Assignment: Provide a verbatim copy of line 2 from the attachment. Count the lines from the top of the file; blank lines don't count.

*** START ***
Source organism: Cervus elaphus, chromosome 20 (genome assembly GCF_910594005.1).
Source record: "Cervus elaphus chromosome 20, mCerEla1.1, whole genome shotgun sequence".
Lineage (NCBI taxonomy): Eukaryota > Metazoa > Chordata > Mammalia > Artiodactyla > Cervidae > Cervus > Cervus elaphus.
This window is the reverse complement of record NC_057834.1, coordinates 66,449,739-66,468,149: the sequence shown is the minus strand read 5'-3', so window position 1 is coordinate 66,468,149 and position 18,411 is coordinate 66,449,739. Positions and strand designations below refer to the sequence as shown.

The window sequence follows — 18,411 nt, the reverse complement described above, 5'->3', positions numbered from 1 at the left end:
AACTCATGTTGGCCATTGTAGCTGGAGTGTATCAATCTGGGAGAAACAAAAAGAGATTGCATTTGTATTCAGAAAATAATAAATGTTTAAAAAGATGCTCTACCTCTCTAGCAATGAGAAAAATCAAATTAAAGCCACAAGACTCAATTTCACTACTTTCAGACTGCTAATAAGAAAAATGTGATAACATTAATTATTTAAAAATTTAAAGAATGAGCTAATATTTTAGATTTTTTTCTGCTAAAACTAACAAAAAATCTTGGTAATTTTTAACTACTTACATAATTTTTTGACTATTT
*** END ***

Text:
Source record: "Cervus elaphus chromosome 20, mCerEla1.1, whole genome shotgun sequence".